Box of Tricks


The box that stays away from inquisitive hands and contains all the things you need to make that half hour productive and fun.

A good stapler
Great for the 'quick fix' - you can staple material together to make a costume in seconds, attach decorated paper to cards, fix wool onto paper-plate faces to make hair... The list is endless.

Even better - a staple gun...

Paint Pots and brushes
You can buy poster paint pots that have a hole for a brush which you can keep in the pot without having to wash it each session. Otherwise, yoghurt pots, soup pots (particularly good if you also have the lid) work just as well.
Have a variety of brush sizes to hand so your toddler can experiment with different widths of line.

Good quality poster paint
The primary colours plus white is all you need. Stay away from black as it tends to dominate once a child gets hold of it. It is worth spending a little bit more on poster paint to get the good stuff - so much is watered down so runs out too quickly.

Acrylic paints
For a toddler? Actually, if you treat them with great reverence - 'we're going to use the very special paints today' - children will honour the occasion. Only bring them out for painting hardened clay, salt-dough, plastic, eggs, plaster-of-paris.

Crayons, markers, coloured pencils
As well as the everyday selection that you can leave out for your child to experiment with, have some 
'special' pens and pencils that come out only for your activities. A range of colours and widths of pen will make the experience more meaningful. Get your child to experiment with mixing media - eg crayons and pen, pen on top of pencil etc etc.

Chalks
Good for a different effect in a picture and can be fixed at the end with hairspray. Paint a square of blackboard paint (available very widely) in a child's room for an instant blackboard.

Oil pastels
These are great to use on a special occasion as the colours come out very bright and bold. Use on a textured paper for even better effect. Be careful that toddlers don't put them in mouths.


PVA glue
The most versatile of all things in your box of tricks. It can be used as a glue for sticking almost anything, a varnish, as an addition to poster paint to achieve a shinier, more glossy paint. The best thing about this glue is that it goes on thick and white - like paint - but dries transparent so it's really easy for a toddller to get messy with but will achieve great results.

Glue (Prit) stick
I probably wouldn't let my 2 year old use this as it would be too tempting to eat, but the ubiquitous glue stick is great for anything that just needs attaching quickly. No mess required.

Plastic sheet/Oil Cloth
If you don't have a specific space in your house for painting/sticking etc (who does?), invest in something waterproof to cover your table or a space on the floor for doing your messy projects. Oil cloth seems to work well as it is heavy and very easy to clean. I use mine every day for something...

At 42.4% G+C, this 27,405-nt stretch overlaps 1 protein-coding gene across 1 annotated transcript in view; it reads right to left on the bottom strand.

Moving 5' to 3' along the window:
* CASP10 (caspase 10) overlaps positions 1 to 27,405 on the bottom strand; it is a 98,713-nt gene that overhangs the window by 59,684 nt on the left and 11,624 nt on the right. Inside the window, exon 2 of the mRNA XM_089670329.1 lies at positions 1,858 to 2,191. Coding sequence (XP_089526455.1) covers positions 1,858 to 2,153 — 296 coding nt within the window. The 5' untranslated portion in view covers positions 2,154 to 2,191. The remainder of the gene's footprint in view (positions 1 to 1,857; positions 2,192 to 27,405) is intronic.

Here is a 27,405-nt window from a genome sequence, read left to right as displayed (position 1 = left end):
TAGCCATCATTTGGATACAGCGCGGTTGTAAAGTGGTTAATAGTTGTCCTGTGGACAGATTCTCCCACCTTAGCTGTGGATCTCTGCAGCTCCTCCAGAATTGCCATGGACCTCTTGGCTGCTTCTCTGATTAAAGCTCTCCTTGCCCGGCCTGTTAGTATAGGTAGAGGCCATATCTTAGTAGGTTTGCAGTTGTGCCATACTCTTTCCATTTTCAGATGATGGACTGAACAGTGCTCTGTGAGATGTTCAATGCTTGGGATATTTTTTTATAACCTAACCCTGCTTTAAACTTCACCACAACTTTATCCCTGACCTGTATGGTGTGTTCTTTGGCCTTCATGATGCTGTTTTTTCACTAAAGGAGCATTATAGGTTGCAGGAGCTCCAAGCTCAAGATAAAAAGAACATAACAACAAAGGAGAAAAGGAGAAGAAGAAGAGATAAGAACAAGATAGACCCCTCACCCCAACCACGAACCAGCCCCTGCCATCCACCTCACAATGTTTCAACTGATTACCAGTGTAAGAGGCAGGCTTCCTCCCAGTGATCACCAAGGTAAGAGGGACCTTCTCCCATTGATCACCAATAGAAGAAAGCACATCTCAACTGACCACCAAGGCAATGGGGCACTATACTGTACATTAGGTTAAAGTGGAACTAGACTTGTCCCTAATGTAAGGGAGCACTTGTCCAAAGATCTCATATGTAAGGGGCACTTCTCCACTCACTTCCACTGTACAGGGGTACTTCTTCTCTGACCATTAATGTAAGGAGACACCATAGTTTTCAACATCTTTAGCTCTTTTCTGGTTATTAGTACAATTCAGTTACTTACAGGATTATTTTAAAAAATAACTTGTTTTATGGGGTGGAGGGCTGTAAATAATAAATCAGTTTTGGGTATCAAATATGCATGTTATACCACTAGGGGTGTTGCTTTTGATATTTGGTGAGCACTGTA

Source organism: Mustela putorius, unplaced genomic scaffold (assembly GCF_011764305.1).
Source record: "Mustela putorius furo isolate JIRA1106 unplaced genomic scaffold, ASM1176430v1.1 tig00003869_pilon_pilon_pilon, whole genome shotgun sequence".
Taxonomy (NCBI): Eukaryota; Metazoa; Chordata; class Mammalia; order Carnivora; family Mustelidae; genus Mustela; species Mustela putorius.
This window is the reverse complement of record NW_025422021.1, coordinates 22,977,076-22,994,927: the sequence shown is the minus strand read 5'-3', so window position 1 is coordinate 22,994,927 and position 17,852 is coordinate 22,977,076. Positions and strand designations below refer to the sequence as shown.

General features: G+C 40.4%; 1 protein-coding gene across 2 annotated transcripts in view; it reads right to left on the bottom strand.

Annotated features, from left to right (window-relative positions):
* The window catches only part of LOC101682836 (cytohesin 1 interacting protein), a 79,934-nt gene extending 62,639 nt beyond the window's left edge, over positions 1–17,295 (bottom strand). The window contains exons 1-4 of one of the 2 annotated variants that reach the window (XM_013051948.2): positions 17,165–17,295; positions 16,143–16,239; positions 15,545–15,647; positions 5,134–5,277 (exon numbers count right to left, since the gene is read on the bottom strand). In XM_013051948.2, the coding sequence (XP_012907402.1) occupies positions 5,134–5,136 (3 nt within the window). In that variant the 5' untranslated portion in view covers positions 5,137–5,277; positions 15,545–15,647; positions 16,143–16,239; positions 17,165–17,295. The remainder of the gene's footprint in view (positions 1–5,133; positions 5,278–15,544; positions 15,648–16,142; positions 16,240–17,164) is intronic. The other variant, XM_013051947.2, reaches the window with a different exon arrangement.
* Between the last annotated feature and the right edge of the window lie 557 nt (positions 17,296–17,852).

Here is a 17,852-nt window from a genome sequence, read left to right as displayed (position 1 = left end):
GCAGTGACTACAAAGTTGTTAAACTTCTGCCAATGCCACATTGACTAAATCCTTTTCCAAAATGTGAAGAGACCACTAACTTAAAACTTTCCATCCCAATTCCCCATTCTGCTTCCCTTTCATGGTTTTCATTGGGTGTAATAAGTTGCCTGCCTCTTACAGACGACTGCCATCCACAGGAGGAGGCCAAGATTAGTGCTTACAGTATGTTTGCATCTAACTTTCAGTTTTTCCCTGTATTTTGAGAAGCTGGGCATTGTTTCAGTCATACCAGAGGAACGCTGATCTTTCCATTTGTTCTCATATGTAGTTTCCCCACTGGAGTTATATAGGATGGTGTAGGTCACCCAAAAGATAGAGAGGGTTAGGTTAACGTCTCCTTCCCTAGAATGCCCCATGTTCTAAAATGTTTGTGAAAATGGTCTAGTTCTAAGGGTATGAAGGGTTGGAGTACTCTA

Paper:
Rolls
Large rolls of paper are great for big, mural painting outside and for general messing about type pictures that you don't need/want to keep. Old rolls of wallpaper are fantastic for this. Try to get textured wallpaper for great effects with paint and crayon.
Blocks
Sheets and sheets of paper that can be used for scribbling and 'mark-making'. Old computer paper is brilliant.
Sugar
Good for any type of everyday painting and drawing...
Card
Sometimes you want to use the good stuff. Bold, bright colours make lovely pictures.
Shiny
Save shiny paper from sweet wrappers and buy cheap gold card and paper to add to paintings and drawings.
Gummed
Good for cutting and sticking.
Tissue
For sticking to paint, making stained glass windows, wind socks. Delicate and versatile.
Crepe 
Great for costumes (it behaves a little like a stiff material). The dye from crepe paper can be easily extracted (by soaking in water) and can then be used for dying materials such as eggs at Easter time.

Glitter
Always great to add a bit of sparkle to a or model painting. Use as a treat and remember that once the glitter has been poured onto the glue (PVA), it can be shaken back into the pot.

Coloured Sand
As above but has a slightly different effect. Great for adding texture to a picture.

Selection of ribbons, buttons, coloured feathers
For sticking and decorating.

Felt
The most versatile of material and can be used as a substitute for coloured card to make really effective, simple shapes.  Also great for costumes and decorations. No need to sew - just stick with PVA or staple.

Sponges
For cutting up to make printing pads.

Straws
For blowing bubbles or tissue-paper races.

Pipe-cleaners
An instant avctivity - making shapes and items to wear (glasses, hats, hand-bags) or even towers and other structures.

Plaster of paris
For making tiles and models from a mould.

Paper plates
Great for making masks, hats, wheels for a model car, nature plates, miniture gardens etc etc. Also good container for PVA as can be thrown away at the end of an activity.

Other odds and ends...
Pebbles, shells, conkers, small stones, pine cones, scraps of material and wool, interesting packaging, clothes pegs, beads, cotton reels, twine, string, sandpaper, interesting pictures from magazines and papers, skewers and cocktail sticks, rice, interesting shaped pasta, soap-flakes.

Aprons/old t-shirts for you and your child
Obvious really...

Always be on the look-out for things you can use in activities to provide a different dimension to your child's experience. Finding different textures, colours, shapes from simple every day things will all add to the fun.